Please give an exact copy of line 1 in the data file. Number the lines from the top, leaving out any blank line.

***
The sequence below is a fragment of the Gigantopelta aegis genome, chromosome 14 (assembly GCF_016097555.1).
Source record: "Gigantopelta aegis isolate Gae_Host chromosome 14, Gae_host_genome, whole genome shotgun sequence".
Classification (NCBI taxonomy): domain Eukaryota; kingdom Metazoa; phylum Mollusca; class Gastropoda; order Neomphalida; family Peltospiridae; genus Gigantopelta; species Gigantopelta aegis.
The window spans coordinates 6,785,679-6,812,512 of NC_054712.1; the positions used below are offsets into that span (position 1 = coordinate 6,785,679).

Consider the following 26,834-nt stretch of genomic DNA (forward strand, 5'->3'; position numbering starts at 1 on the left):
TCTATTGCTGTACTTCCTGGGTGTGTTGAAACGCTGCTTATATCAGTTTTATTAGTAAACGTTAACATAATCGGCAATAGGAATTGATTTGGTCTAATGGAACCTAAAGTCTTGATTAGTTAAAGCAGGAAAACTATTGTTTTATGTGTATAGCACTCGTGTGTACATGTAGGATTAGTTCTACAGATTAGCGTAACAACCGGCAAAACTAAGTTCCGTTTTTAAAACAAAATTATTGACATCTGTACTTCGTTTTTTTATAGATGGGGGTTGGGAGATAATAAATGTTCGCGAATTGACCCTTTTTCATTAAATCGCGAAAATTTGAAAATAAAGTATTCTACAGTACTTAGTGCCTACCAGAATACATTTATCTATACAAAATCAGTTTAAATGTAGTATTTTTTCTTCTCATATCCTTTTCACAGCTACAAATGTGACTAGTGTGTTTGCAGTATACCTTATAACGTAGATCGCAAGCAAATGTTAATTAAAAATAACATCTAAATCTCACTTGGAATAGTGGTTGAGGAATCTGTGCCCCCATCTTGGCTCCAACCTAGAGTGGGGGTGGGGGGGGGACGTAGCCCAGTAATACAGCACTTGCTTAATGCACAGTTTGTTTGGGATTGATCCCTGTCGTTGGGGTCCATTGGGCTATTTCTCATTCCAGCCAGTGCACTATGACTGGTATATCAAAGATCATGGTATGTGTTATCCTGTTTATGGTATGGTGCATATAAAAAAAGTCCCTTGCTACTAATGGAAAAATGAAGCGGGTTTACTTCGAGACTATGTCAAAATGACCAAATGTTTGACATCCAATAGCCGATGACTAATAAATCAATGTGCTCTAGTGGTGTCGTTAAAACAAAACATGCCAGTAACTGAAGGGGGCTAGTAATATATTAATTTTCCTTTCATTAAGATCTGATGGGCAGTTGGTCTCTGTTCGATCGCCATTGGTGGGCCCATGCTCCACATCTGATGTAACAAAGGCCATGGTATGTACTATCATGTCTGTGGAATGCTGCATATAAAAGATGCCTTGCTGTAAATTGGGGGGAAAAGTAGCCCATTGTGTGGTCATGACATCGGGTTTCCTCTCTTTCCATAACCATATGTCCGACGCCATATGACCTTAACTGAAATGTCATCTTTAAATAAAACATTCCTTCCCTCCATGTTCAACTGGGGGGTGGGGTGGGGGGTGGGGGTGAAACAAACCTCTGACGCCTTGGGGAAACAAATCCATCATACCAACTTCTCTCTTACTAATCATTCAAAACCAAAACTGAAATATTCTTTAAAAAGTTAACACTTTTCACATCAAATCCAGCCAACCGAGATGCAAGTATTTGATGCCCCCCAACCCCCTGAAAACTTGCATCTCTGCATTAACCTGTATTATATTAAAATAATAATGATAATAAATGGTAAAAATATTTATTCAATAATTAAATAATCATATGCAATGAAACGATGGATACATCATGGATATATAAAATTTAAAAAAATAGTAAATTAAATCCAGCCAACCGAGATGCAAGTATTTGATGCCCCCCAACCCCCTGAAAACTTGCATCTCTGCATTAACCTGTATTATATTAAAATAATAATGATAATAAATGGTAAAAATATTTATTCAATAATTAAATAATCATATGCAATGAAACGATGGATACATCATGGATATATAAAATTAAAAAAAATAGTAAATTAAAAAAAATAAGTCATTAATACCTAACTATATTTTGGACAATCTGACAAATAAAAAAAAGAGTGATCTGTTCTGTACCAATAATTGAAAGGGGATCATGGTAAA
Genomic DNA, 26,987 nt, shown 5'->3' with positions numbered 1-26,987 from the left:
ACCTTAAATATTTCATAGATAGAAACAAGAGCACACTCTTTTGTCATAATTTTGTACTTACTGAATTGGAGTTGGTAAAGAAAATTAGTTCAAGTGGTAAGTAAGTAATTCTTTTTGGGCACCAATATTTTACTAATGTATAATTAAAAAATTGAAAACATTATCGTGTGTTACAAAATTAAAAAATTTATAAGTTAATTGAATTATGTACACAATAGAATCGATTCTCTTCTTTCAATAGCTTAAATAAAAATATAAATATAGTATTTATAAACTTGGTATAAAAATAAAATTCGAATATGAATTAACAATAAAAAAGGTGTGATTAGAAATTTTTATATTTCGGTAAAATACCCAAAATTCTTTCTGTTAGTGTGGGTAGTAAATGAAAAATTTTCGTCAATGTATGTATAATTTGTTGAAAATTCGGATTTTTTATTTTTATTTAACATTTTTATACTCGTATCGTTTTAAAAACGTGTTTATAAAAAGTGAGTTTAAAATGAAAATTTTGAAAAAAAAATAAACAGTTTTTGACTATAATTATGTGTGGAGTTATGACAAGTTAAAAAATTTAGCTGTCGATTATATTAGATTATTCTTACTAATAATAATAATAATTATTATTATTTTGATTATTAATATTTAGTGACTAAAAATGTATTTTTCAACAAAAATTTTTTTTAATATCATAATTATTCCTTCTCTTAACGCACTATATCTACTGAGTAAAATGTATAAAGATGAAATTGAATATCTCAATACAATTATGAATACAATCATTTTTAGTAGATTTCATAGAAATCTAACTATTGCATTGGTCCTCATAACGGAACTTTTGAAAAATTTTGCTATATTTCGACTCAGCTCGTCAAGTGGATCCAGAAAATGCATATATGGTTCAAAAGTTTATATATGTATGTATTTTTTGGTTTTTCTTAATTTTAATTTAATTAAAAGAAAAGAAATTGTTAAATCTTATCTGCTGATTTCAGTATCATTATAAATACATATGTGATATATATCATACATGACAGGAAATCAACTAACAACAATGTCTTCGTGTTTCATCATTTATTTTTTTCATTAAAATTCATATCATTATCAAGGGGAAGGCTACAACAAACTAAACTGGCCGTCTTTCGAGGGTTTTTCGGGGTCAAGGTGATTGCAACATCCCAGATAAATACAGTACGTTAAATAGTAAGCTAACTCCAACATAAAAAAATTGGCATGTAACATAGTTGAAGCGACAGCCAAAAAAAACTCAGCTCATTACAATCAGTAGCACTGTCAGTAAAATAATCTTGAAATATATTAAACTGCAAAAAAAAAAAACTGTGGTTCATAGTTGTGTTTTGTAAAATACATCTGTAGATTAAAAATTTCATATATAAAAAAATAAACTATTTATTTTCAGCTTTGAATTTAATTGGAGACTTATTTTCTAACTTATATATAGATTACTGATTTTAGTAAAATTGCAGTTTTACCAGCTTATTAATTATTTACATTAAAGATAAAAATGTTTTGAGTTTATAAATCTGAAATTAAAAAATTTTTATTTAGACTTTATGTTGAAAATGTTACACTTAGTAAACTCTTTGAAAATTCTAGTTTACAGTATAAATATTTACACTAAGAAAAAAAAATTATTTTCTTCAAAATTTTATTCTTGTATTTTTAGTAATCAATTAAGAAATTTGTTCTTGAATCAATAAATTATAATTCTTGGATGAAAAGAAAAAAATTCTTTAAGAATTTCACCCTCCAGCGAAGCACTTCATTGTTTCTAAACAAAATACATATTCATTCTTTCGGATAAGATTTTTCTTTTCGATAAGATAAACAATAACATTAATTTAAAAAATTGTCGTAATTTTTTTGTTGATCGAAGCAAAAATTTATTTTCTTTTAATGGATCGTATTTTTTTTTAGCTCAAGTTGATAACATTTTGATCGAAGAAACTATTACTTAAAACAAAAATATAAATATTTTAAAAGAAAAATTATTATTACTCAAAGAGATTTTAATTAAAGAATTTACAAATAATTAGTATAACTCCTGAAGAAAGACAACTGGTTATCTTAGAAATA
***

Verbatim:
The sequence below is a fragment of the Gigantopelta aegis genome, chromosome 14 (assembly GCF_016097555.1).